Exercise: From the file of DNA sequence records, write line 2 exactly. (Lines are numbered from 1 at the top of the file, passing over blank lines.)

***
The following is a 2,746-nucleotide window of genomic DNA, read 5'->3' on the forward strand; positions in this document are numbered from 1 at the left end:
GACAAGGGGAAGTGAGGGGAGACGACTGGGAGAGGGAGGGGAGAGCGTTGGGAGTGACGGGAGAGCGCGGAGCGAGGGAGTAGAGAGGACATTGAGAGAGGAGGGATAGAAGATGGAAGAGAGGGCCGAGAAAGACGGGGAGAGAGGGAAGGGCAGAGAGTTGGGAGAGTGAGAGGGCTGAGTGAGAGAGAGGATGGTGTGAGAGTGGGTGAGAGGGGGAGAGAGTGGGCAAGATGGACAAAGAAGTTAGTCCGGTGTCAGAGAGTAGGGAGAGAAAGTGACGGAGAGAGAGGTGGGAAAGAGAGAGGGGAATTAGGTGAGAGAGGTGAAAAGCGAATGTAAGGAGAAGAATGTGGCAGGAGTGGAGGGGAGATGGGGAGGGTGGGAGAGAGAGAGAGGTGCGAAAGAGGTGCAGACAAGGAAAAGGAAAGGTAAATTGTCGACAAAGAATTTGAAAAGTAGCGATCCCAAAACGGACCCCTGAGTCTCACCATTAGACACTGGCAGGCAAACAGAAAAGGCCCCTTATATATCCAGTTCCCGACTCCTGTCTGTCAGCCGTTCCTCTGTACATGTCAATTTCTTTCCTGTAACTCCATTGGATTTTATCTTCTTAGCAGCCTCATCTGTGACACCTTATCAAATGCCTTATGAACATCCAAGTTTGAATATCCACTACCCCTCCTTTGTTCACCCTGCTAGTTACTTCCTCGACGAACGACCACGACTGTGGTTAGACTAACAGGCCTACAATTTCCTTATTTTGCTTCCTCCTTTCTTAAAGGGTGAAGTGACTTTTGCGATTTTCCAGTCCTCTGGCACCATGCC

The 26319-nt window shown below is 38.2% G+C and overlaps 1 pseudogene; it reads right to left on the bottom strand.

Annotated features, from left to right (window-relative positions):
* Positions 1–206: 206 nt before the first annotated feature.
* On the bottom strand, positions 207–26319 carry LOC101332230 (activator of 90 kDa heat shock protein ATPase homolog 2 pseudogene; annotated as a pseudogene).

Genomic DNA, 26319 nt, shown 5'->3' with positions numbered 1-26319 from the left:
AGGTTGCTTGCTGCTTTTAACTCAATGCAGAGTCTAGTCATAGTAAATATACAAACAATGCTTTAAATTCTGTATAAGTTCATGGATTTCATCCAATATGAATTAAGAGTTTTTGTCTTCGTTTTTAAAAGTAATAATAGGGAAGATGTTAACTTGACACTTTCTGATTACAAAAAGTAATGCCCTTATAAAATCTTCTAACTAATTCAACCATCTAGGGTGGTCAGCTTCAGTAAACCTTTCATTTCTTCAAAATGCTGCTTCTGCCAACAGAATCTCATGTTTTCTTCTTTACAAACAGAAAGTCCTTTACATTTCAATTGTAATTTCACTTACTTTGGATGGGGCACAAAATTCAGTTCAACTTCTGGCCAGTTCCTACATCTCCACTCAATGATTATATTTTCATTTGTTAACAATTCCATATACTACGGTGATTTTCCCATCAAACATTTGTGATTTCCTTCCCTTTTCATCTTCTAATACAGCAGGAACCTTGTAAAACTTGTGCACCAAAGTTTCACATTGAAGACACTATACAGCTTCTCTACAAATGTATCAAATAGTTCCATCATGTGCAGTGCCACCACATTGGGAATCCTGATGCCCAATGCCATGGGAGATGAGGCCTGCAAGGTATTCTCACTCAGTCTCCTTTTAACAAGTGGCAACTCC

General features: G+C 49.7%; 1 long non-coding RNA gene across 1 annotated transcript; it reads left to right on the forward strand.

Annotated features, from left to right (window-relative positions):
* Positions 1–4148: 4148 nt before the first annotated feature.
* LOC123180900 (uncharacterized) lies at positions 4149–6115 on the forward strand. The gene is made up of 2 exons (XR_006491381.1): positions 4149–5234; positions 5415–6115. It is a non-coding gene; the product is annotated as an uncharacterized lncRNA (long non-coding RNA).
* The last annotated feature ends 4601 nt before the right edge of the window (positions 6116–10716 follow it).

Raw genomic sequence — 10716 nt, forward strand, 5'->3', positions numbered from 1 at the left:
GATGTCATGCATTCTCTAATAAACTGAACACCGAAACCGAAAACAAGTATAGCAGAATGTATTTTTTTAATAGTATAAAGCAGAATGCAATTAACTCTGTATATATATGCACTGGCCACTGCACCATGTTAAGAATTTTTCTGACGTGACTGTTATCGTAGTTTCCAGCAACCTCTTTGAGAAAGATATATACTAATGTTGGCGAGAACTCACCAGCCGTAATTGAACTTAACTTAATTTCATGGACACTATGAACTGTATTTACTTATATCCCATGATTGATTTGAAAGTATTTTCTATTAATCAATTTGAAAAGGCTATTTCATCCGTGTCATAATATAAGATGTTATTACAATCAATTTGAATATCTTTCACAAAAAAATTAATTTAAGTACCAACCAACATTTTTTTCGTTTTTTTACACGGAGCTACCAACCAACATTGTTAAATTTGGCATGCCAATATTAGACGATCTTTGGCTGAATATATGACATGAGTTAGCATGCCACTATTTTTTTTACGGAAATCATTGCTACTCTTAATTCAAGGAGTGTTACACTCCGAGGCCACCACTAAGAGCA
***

GACAAGGGGAAGTGAGGGGAGACGACTGGGAGAGGGAGGGGAGAGCGTTGGGAGTGACGGGAGAGCGCGGAGCGAGGGAGTAGAGAGGACATTGAGAGAGGAGGGATAGAAGATGGAAGAGAGGGCCGAGAAAGACGGGGAGAGAGGGAAGGGCAGAGAGTTGGGAGAGTGAGAGGGCTGAGTGAGAGAGAGGATGGTGTGAGAGTGGGTGAGAGGGGGAGAGAGTGGGCAAGATGGACAAAGAAGTTAGTCCGGTGTCAGAGAGTAGGGAGAGAAAGTGACGGAGAGAGAGGTGGGAAAGAGAGAGGGGAATTAGGTGAGAGAGGTGAAAAGCGAATGTAAGGAGAAGAATGTGGCAGGAGTGGAGGGGAGATGGGGAGGGTGGGAGAGAGAGAGAGGTGCGAAAGAGGTGCAGACAAGGAAAAGGAAAGGTAAATTGTCGACAAAGAATTTGAAAAGTAGCGATCCCAAAACGGACCCCTGAGTCTCACCATTAGACACTGGCAGGCAAACAGAAAAGGCCCCTTATATATCCAGTTCCCGACTCCTGTCTGTCAGCCGTTCCTCTGTACATGTCAATTTCTTTCCTGTAACTCCATTGGATTTTATCTTCTTAGCAGCCTCATCTGTGACACCTTATCAAATGCCTTATGAACATCCAAGTTTGAATATCCACTACCCCTCCTTTGTTCACCCTGCTAGTTACTTCCTCGACGAACGACCACGACTGTGGTTAGACTAACAGGCCTACAATTTCCTTATTTTGCTTCCTCCTTTCTTAAAGGGTGAAGTGACTTTTGCGATTTTCCAGTCCTCTGGCACCATGCC